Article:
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Scottish Infantry Officer’s 1798 Pattern Broad Sword

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Price: £2,700

Ref: 054.18

Item Description

A fine example of the distinctive brass basket hilted sword introduced for Scottish infantry officers in Highland Regiments in 1798. It was replaced by the regulation steel basket hilted 1828 pattern sword three decades later. The sword type was used throughout the Napoleonic War period.

The brass basket guard is made of rounded bars and flattened plates in the usual manner with forward loop guards and a scroll guard terminal to the rear quillon. The upper terminals of the guard arms are fixed onto a ring of brass inside which the stem of the mushroom shaped pommel is fixed. The pommel is dome-shaped on top with four sets of triple grooved lines radiating from the pronounced upturned urn-shaped pommel button, the middle line wider than that on its flanks in each case. The hilt retains elements of its original gilt coat.

The double-edged gently tapering blade is 32 inches (81.25 cm) long, of lenticular section and of fine quality. A central fuller commences an inch from the hilt either side and is 10 inches long.  The blade is a high-quality, probably German import, which was standard for this sword type. The grip is spirally grooved with a fish skin cover (wire binding missing). A protective brass ferrule is applied to the base  of the grip.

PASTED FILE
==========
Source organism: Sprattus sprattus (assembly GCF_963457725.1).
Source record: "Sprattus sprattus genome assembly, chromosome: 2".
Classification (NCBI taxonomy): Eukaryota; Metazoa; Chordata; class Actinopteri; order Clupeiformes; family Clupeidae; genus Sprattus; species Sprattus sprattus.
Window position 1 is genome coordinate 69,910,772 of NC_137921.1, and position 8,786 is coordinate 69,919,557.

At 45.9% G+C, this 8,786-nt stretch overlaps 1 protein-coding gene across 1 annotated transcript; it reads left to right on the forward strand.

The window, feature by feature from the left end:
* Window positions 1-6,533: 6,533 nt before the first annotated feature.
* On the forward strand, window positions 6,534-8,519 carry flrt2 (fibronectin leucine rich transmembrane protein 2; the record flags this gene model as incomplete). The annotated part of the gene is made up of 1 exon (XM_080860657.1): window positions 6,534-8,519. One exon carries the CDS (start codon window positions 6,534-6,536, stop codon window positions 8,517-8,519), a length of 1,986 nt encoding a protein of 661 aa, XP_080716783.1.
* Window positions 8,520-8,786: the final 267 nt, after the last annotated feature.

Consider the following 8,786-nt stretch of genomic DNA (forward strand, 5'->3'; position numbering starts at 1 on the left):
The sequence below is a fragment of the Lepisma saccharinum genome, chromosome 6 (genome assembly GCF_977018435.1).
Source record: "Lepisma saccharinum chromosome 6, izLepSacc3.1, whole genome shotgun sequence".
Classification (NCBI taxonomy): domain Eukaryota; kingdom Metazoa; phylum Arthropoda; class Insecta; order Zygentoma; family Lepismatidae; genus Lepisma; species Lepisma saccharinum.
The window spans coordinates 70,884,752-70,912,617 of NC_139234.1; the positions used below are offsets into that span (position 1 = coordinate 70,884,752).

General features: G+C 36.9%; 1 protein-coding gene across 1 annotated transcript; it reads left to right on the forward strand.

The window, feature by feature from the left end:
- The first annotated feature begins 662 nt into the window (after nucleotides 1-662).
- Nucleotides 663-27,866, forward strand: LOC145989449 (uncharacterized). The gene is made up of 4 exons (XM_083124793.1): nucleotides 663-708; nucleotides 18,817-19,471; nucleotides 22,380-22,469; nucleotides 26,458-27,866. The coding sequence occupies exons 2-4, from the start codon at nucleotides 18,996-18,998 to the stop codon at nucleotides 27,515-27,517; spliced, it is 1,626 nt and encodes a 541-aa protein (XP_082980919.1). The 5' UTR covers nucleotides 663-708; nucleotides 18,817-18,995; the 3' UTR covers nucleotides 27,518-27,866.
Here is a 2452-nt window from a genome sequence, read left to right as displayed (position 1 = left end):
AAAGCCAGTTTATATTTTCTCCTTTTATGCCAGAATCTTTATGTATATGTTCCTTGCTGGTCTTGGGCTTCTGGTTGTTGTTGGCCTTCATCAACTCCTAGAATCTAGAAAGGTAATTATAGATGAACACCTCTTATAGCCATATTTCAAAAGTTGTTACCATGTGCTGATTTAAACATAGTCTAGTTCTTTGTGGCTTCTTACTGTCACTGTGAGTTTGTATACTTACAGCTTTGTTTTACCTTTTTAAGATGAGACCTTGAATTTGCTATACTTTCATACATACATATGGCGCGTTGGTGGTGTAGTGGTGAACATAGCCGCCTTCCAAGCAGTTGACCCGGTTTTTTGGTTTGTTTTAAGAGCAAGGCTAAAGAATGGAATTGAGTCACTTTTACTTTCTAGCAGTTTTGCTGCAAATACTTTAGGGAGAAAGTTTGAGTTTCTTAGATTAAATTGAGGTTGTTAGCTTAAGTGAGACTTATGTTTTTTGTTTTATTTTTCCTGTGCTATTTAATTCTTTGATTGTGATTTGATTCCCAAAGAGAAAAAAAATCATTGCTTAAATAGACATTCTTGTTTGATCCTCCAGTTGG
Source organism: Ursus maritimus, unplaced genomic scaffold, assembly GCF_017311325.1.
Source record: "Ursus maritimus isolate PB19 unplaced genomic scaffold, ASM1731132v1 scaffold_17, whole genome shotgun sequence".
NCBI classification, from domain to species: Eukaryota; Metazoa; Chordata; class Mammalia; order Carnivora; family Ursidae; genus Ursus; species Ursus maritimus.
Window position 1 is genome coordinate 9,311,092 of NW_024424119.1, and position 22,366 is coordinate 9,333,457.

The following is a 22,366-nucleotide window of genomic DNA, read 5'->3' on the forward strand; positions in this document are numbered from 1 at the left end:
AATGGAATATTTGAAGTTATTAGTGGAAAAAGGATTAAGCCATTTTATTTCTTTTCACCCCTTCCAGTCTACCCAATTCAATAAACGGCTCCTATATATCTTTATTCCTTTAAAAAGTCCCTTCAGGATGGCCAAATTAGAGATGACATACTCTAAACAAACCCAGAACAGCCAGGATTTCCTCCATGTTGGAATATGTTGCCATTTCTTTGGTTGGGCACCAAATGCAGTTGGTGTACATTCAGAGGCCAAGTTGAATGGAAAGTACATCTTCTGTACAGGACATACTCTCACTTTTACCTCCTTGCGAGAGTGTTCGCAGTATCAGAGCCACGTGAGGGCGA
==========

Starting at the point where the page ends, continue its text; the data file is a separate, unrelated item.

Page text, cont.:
The original leather scabbard is stitched down one side and tooled with plumed crests and floral designs on the other (now feint). It retains its mouthpiece, the chape missing. The mouthpiece is engraved with “D Fraser London”.

An example of this sword type is illustrated in John Wallace, Scottish Swords & Dirks, Fig 47, Arms & Armour Press, 1970, which is displayed in the Scottish United Services Museum. See also Mazansky, Boydell Press, 2005, “British Basket-Hilted Swords”, pages 131 to 133, for examples housed in various Scottish museums.

Brass is less robust than iron and as a result these swords were more susceptible to damage. Many surviving and published examples have bars missing, are out of shape and often with repairs. This one is a fine example, in original and untouched condition. The survival of its scabbard is an added bonus.

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